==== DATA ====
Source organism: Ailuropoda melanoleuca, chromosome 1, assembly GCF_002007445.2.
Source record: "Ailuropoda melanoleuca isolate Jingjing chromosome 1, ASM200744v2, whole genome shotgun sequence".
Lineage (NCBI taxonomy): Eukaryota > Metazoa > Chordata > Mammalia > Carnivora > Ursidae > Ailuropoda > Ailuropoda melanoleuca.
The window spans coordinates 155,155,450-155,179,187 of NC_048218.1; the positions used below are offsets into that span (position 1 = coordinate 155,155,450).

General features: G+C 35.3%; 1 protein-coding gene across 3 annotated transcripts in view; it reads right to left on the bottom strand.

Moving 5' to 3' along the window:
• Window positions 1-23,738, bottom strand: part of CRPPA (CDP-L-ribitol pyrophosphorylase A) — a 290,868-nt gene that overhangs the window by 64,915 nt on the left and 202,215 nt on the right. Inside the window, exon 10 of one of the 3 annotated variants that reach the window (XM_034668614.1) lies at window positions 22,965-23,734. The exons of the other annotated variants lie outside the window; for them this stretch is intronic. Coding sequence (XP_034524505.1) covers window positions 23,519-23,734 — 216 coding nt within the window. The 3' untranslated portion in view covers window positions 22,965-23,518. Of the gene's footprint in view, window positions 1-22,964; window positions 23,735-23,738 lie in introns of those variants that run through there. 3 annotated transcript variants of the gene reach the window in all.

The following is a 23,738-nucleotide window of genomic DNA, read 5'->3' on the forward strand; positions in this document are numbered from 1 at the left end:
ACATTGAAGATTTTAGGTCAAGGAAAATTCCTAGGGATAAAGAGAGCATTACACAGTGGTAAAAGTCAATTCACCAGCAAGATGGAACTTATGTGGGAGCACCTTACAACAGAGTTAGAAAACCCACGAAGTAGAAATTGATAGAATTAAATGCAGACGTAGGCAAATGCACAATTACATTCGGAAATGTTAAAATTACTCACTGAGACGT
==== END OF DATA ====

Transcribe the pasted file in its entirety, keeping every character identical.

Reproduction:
Source organism: Ailuropoda melanoleuca, chromosome 1, assembly GCF_002007445.2.
Source record: "Ailuropoda melanoleuca isolate Jingjing chromosome 1, ASM200744v2, whole genome shotgun sequence".
Lineage (NCBI taxonomy): Eukaryota > Metazoa > Chordata > Mammalia > Carnivora > Ursidae > Ailuropoda > Ailuropoda melanoleuca.
The window spans coordinates 155,155,450-155,179,187 of NC_048218.1; the positions used below are offsets into that span (position 1 = coordinate 155,155,450).

General features: G+C 35.3%; 1 protein-coding gene across 3 annotated transcripts in view; it reads right to left on the bottom strand.

Moving 5' to 3' along the window:
• Window positions 1-23,738, bottom strand: part of CRPPA (CDP-L-ribitol pyrophosphorylase A) — a 290,868-nt gene that overhangs the window by 64,915 nt on the left and 202,215 nt on the right. Inside the window, exon 10 of one of the 3 annotated variants that reach the window (XM_034668614.1) lies at window positions 22,965-23,734. The exons of the other annotated variants lie outside the window; for them this stretch is intronic. Coding sequence (XP_034524505.1) covers window positions 23,519-23,734 — 216 coding nt within the window. The 3' untranslated portion in view covers window positions 22,965-23,518. Of the gene's footprint in view, window positions 1-22,964; window positions 23,735-23,738 lie in introns of those variants that run through there. 3 annotated transcript variants of the gene reach the window in all.

The following is a 23,738-nucleotide window of genomic DNA, read 5'->3' on the forward strand; positions in this document are numbered from 1 at the left end:
ACATTGAAGATTTTAGGTCAAGGAAAATTCCTAGGGATAAAGAGAGCATTACACAGTGGTAAAAGTCAATTCACCAGCAAGATGGAACTTATGTGGGAGCACCTTACAACAGAGTTAGAAAACCCACGAAGTAGAAATTGATAGAATTAAATGCAGACGTAGGCAAATGCACAATTACATTCGGAAATGTTAAAATTACTCACTGAGACGT